(Uniform Resource Locator) is the complete and formal internet address – includes entire series of characters and words in address bar (or link)
(Hyper-Text Transfer Protocol) is the Access Protocol or request/response procedure for accessing a web server
Sub-Domain or Host Server
- Sub-domains are the component just to the left of the first dot
- Example: www.example.com, where “www” represents the World Wide Web internet host server.
- Sub-domains are common for use with email servers.
- Example: mail.example.com
Parent Domain or 2nd-Level Domain
- Between the Dots™
- The parent domain represents the most telling information about the expected content of the website.
- This parent domain is the only part of the link that is of finite and strictly limited supply – one parent domain is permitted for each extension (TLD) (“there can be only one” – Highlander)
Domain Extension or Top Level Domain (TLD)
- The TLD or “domain extension” is on the right side of the second dot.
- Domain extensions (TLDs) can be specific to geographic area as in the country code (ccTLDs).
- Examples: www.ImmigrationLawFirms.us for United States domains, or .hk for Hong Kong domains, or .uk for United Kingdom, etc.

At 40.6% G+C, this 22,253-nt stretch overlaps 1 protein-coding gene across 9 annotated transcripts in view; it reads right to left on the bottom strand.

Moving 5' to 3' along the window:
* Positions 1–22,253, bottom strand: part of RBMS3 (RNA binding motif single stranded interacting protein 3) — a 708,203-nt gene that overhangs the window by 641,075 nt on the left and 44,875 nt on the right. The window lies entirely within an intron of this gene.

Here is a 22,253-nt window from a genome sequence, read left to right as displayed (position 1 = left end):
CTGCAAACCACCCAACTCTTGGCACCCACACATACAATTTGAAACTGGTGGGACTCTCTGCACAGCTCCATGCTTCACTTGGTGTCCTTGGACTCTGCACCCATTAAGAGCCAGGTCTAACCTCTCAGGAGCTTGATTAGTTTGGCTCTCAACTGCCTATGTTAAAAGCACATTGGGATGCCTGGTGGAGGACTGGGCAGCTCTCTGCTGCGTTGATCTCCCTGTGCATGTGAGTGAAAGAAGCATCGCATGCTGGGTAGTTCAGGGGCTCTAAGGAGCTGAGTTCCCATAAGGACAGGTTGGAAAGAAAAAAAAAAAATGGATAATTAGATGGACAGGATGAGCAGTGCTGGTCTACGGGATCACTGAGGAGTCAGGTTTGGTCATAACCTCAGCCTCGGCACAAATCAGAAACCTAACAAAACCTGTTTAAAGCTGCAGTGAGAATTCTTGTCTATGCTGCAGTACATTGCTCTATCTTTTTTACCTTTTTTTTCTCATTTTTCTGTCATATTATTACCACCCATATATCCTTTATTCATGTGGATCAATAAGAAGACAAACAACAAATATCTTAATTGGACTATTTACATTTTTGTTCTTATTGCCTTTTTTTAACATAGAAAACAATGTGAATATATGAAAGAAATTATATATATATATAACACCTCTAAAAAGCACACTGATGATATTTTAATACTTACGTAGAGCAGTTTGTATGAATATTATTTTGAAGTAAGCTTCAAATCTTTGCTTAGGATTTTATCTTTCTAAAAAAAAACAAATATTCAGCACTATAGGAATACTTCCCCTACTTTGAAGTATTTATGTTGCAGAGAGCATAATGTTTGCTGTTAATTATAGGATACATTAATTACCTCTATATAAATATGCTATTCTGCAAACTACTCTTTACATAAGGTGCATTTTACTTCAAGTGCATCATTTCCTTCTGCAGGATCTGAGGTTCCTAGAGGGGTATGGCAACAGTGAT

- International extensions cross geographic boundaries to create a recognized resource for reaching global markets.
- Most countries (outside the USA) had previously preferred to utilize domain names with their respective country code extensions. However, as markets are becoming more globalized, firms are realizing that the international domains greatly increase their market reach and internet presence.
- Examples: .com = “commercial”, .net = “network”, .org = “organization”, .info = “information”
Path to Folder, File
- Any portion of a link that follows on the right side of the domain extension – this represents the path to the folder and file.
- Search engines evaluate all link text, but because keywords can be manufactured without any limitation (in this portion of the link) the ranking value contribution of keywords located in this segment of a link is accordingly reduced
- Links are addresses that bridge one web page to another.
- Links can be ‘clicked’ to access the web page they connect to.
- Links can be “masked” with text labels (anchor text), but these labels are not exclusive
- Anchor text is influential to both humans and search engines:
- The descriptive language (keywords) in the link for perceived stature and relevance of the link domain
- Humans use the information in deciding whether to ‘click’ the link
- Search engines use the information to decide where and how to rank the web page